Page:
He and I are roughly the same age. Both of us are married and have children in elementary school. Both of us are pastors.
We were baptized into the same name and we're part of the same body. We both believe and proclaim the resurrected Jesus. His suffering is my suffering, and his victory is my victory. I am Youcef Nadarkhani and so are you.
There are some differences between us, though:
Youcef is from Iran; I'm from America.
While I was driving to church on Sunday, Youcef was sitting in a prison cell. While I was worshipping my Savior freely, he is facing potential execution for telling people about Jesus.
While we're debating which presidential candidate will best serve our personal interests, Youcef is imprisoned by a government that plans to hang him for his testimony of faith.
Sadly, Youcef's case is not isolated or rare. Iran is not the only country where men and women are persecuted, imprisoned, tortured, or executed for believing in Jesus.
These men and women should matter to us because they are a part of Christ's body. If they suffer, we suffer. If they weep, we weep.
Caring about those who are in prison for their faith in Christ isn't simply a nice thing to do with our free time. It's an obligation commanded in the Scriptures.
Many of my readers are college students, young professionals, and other influential men and women. You're in a position to have a voice and to make an impact. Let's not allow Youcef's story and those like it to be forgotten with the next news cycle. Let's make it known that Christians don't abandon or forget the suffering among us.
What can we do?
- Pray. Pray that Youcef's testimony will strengthen his fellow believers in Iran. Pray that he'll be courageous and hold firmly to the faith. Pray the government of Iran will release Youcef and allow him to practice his faith freely.
- Remember and help others remember. Keep spreading the word on Facebook, Twitter, and any other social media. When you pray with your friends, pray for Youcef and his family. As Hebrews 13:3 commands, let's remember him because he is part of the body and so are we. We're in prison with him, and with everybody who is there for the name of Christ.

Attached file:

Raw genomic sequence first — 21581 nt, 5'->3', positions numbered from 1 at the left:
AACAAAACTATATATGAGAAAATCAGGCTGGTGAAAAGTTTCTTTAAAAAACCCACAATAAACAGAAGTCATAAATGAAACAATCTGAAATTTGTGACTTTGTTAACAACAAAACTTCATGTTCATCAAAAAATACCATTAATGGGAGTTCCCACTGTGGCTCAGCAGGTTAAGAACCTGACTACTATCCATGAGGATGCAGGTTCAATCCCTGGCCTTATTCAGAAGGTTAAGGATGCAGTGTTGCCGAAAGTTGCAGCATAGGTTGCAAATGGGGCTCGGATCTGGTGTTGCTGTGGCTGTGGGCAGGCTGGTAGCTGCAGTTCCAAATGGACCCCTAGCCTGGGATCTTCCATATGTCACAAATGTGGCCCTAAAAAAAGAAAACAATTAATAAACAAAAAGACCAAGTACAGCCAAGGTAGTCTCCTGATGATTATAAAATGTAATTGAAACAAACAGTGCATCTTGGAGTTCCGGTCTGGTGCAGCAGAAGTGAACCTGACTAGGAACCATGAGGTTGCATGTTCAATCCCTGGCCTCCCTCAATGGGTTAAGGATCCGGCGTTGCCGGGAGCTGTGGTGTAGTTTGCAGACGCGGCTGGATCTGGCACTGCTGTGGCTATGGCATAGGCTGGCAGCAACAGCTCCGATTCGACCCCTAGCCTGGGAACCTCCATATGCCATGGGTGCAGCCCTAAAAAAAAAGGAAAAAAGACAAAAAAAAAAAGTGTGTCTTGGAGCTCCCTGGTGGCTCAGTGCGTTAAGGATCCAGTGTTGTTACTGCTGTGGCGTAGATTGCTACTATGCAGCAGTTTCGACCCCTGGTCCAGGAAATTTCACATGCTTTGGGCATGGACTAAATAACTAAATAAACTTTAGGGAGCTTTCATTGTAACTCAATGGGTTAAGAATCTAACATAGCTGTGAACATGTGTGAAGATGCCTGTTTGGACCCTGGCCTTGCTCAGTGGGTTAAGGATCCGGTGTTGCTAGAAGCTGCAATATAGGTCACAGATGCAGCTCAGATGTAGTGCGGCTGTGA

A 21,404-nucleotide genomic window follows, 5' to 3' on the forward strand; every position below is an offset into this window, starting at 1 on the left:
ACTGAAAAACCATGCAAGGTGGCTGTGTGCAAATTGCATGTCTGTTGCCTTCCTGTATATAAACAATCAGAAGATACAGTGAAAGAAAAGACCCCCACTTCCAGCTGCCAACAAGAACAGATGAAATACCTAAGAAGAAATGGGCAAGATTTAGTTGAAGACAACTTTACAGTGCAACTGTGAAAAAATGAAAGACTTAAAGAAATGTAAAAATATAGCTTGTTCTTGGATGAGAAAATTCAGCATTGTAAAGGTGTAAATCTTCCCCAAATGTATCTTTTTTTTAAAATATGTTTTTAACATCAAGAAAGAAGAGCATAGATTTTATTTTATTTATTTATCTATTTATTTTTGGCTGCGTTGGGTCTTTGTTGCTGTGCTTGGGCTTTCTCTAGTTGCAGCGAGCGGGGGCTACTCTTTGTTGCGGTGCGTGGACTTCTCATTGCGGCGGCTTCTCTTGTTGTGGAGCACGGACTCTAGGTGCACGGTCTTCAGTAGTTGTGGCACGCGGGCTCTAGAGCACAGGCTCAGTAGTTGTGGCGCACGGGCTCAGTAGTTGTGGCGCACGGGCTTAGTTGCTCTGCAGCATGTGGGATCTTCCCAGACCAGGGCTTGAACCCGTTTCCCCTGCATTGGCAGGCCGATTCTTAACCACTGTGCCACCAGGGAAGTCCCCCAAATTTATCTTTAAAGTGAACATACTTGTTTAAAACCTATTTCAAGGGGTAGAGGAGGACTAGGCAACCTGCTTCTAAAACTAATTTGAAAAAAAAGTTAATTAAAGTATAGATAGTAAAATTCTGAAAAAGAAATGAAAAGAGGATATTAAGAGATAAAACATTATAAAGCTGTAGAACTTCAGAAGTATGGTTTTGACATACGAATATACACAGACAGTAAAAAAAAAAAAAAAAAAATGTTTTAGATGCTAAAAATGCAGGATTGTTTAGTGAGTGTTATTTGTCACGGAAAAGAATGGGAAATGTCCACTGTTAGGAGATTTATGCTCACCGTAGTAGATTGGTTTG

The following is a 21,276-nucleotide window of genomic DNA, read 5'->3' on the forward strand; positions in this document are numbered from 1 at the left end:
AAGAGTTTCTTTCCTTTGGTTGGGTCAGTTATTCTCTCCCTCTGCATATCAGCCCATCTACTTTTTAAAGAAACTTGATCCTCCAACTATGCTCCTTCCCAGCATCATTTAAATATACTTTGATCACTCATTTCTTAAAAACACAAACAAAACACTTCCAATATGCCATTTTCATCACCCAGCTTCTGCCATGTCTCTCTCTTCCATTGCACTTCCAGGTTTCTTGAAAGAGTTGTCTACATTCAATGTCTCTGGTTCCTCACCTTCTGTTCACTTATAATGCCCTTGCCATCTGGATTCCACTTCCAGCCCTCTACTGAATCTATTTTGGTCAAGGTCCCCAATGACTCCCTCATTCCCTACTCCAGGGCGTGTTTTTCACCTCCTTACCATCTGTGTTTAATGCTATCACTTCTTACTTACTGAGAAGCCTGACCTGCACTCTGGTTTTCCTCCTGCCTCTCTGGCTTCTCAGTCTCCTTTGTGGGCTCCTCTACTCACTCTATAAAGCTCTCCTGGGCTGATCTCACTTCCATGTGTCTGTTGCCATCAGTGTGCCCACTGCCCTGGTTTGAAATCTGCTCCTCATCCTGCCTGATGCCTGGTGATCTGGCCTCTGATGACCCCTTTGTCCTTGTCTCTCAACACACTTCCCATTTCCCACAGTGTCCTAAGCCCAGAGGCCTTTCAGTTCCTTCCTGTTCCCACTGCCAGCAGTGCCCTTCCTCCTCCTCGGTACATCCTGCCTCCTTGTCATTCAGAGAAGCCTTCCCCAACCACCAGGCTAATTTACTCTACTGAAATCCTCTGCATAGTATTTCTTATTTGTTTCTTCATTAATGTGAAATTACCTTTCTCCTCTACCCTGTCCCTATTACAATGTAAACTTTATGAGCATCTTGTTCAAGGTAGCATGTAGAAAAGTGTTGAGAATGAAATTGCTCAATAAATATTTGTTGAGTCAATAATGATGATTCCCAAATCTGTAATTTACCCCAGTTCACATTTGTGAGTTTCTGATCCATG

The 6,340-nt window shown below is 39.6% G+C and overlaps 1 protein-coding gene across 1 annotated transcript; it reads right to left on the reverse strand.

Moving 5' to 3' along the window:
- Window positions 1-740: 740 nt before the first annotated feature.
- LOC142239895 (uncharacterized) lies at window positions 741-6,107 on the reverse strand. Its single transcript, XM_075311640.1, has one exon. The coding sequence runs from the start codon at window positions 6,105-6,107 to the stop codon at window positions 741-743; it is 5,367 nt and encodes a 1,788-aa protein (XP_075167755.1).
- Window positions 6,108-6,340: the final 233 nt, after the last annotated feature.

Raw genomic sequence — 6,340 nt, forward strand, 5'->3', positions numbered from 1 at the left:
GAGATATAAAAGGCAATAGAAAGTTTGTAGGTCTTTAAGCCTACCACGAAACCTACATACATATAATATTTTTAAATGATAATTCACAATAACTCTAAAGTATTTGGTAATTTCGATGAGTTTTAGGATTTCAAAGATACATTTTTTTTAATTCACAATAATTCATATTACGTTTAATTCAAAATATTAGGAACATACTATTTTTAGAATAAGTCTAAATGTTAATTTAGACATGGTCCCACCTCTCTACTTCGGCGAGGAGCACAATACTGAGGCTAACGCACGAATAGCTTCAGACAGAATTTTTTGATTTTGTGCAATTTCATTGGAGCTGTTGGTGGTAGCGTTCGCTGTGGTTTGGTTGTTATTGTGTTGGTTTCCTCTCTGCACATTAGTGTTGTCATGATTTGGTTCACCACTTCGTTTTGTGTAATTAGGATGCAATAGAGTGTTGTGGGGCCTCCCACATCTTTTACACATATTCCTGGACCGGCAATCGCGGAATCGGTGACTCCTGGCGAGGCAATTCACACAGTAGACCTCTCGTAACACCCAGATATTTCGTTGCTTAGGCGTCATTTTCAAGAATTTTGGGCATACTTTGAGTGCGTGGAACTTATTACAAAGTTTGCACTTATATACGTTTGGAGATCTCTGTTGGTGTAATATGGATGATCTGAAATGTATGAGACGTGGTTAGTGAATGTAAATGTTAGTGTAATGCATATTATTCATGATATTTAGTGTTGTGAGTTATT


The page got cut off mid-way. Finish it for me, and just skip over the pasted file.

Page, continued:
- Take action. This link includes a way you can email Iran's representative to the United Nations and ask him to seek Youcef's release.
For those who know Jesus, solidarity with the persecuted church is a reflection of our love for Christ. So in His name, let's express our identification with Youcef and with our persecuted brothers and sisters around the world.
I am Youcef Nadarkhani, and so are you. Because we are the Church, the body of Christ, united in victory and in suffering.
What other ideas do you have for encouraging and supporting the persecuted church around the world?
(Image via www.aclj.org)
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A few weeks ago a news story about Franklin Graham (son of Billy Graham) charged up the Christian bloggers and editorials. It seems that the evangelist's invitation to speak and pray at a Pentagon event celebrating the National Day of Prayer was rescinded by the Army. The reason was that in 2001, after the World Trade Center attacks, he made public statements describing Islam as an evil religion and has recently described it as a violent religion.
While I personally agree with Graham's statements and strongly support his right to make the statements in the United States, I also feel that the level of angst demonstrated by some bloggers is perhaps misplaced given the circumstances.
First, should we be surprised at all that the secular government would disinvite an outspoken evangelical Christian from an event designed to promote the concept that all faiths are equally valid ways to know God? Has it not always been true that the name of Jesus provokes conflict and scorn among those who do not believe? Graham drew a line in the sand by stating that Jesus is the only way to truly know God; that belief has never been a popular one, especially in the halls of government.
In fact, Jesus stated explicitly that we should expect hatred from the world on account of His name (John 15:18-21). Not that we seek to be obnoxious, but Christian exclusivity will always be at odds with the world's values.
Second, we might have an exaggerated sense of the need to protect our personal rights. Our government does guarantee us certain rights, but the Scripture never encourages us to grasp at them. It seems that the example of Jesus (Philippians 2:5-11) and of the early church (Acts 5:41) encourages just the opposite: a humility and joy even in the face of the loss of our rights.
Third, if this is persecution, it could certainly be worse. Take a few minutes and look at www.persecution.org, the website of The Voice of the Martyrs. Spend some time in prayer for our brothers and sisters throughout the world who are literally beaten and killed and imprisoned for the sake of Christ. It helps to keep things in perspective.
So yes, we pray for our country. Yes, we support those who are boldly proclaiming the Gospel. And yes, we involve ourselves in government to the degree God leads each of us.
But we never place our hope for salvation in the kingdoms of this world.
"But our citizenship is in heaven, and from it we await a Savior, the Lord Jesus Christ, who will transform our lowly body to be like his glorious body, by the power that enables him even to subject all things to himself."